GM Calves Move to University

The first two bulls genetically engineered to lack horns arrived at the University of California, Davis, for breeding.

Dec 21, 2015
Kerry Grens

WIKIMEDIA, YORISSETwo fuzzy, black-and-white Holstein calves named Spotigy and Buri arrived on the campus of the University of California, Davis, as test subjects to breed dairy cows without horns. Biotech firm Recombinetics used a gene-editing technique to change the bulls’ gene for horn growth to a sequence resembling that of hornless beef cattle.

“The plan is to track the calves’ growth and development and see whether the two faithfully transmit the hornless trait to their offspring,” The Sacramento Bee reported this week (December 20).

The development of Spotigy and Buri represent progress in the field of genetically engineered livestock. So far, salmon is the only genetically modified animal approved for human consumption in the U.S. The fish grow nearly twice as fast, thanks to the introduction of a growth hormone.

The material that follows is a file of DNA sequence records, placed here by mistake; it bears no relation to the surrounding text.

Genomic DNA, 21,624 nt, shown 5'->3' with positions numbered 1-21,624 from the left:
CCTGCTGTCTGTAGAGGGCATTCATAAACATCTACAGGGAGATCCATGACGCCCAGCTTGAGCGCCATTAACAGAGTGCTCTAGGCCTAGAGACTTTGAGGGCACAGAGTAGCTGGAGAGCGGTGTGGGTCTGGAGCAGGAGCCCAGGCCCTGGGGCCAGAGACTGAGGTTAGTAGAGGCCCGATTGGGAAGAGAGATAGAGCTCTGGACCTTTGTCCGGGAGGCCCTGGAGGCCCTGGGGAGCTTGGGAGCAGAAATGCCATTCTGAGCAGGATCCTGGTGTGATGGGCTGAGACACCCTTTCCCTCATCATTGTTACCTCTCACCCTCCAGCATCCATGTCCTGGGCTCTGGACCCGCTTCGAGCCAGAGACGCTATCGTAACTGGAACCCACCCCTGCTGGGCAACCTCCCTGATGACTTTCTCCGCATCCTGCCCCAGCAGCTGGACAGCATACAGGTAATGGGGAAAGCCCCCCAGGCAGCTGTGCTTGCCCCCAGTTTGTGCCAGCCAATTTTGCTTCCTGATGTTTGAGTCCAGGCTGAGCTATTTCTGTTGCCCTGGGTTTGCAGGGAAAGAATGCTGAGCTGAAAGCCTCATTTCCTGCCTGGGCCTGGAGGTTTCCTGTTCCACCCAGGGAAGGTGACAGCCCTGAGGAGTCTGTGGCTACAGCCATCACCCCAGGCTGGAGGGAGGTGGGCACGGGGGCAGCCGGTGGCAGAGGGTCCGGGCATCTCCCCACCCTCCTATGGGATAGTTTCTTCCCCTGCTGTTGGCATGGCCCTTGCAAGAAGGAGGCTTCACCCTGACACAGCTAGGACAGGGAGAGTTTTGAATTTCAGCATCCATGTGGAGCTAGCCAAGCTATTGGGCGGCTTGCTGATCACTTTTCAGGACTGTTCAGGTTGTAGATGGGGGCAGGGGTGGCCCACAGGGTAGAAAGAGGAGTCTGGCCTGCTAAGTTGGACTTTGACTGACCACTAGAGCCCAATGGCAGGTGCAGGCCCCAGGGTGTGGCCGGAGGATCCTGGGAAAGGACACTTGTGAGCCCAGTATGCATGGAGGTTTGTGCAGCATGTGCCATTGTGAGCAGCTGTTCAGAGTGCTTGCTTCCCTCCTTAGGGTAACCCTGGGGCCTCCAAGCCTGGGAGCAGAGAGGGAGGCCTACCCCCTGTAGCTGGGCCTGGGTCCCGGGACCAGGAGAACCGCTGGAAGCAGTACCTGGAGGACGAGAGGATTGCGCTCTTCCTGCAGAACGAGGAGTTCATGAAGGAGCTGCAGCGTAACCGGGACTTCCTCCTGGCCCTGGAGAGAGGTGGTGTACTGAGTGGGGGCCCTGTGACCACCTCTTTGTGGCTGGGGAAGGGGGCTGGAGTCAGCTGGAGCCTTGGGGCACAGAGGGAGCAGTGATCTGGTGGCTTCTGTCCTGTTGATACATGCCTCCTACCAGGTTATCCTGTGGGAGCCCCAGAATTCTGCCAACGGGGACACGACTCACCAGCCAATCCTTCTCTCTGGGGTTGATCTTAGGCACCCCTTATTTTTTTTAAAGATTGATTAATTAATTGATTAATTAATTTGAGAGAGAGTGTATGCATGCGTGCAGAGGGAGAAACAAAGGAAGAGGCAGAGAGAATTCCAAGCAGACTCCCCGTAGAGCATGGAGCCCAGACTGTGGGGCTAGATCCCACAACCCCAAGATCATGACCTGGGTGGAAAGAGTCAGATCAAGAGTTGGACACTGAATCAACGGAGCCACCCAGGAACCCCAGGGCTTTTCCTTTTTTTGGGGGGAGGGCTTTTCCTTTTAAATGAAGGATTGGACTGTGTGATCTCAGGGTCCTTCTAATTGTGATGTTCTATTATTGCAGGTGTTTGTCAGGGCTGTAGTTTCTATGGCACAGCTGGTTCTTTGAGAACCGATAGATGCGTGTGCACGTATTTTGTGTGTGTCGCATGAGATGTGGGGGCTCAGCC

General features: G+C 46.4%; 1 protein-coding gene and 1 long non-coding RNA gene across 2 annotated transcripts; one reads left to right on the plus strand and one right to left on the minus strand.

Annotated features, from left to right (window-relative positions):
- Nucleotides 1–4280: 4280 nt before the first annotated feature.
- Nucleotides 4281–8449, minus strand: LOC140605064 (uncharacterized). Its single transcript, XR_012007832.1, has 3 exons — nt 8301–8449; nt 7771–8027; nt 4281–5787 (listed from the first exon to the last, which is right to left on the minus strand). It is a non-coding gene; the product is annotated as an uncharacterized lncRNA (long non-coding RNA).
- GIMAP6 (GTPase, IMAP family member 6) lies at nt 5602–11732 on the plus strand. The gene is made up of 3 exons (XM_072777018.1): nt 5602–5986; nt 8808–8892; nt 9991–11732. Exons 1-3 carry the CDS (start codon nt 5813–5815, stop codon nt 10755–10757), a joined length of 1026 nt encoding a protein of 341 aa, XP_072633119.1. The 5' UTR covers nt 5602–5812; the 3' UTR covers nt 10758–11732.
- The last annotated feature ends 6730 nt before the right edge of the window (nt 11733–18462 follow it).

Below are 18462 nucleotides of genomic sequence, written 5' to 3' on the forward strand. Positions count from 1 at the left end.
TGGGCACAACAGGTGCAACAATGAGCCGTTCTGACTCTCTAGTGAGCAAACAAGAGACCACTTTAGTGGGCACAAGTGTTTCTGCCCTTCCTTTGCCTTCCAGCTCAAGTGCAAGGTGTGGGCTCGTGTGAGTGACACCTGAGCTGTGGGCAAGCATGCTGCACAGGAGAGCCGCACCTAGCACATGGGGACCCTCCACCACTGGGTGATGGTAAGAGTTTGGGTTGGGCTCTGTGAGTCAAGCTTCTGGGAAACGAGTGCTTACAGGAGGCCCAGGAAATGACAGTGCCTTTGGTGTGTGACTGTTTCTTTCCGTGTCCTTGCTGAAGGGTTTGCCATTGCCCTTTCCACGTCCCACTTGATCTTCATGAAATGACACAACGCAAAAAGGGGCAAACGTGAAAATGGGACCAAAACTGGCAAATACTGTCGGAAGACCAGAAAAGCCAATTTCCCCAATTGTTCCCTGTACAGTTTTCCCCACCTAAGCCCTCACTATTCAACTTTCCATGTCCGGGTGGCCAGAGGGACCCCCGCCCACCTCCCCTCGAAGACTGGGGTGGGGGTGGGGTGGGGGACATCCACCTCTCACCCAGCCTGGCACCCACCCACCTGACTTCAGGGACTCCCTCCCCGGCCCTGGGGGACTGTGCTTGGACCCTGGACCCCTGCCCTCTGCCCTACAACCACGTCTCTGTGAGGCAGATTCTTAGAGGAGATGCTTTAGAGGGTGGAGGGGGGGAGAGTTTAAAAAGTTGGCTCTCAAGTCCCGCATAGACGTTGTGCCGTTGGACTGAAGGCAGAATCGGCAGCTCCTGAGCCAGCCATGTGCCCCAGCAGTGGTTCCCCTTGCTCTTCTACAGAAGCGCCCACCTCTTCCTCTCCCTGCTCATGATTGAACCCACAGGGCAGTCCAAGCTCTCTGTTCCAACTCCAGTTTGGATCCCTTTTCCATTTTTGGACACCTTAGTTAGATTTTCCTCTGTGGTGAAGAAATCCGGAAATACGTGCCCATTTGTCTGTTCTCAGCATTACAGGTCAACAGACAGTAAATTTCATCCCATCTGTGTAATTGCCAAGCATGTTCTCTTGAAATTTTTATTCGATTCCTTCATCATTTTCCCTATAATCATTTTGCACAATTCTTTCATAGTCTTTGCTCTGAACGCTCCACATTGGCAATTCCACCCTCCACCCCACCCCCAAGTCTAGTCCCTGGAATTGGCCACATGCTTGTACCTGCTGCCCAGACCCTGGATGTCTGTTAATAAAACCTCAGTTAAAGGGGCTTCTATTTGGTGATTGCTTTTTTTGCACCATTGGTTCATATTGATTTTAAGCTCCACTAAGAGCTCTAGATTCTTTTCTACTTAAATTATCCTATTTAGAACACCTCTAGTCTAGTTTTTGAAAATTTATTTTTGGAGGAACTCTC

Inhibiting horn growth in dairy cows would avoid them being subjected to dehorning, an expensive and painful process. Recombinetics CEO Scott Fahrenkrug told The Scientist in 2014 that “producers have been wanting to get rid of this trait for a long time, and it just takes too long” using traditional breeding methods.

Breeding Spotigy and Buri at UC Davis will determine whether their hornlessness will be passed on to their offspring. “The odds are 100 percent if Mendelian genetics holds true,” Alison Van Eenennaam, a geneticist at UC Davis’ College of Agriculture and Environmental Sciences, told The Sacremento Bee.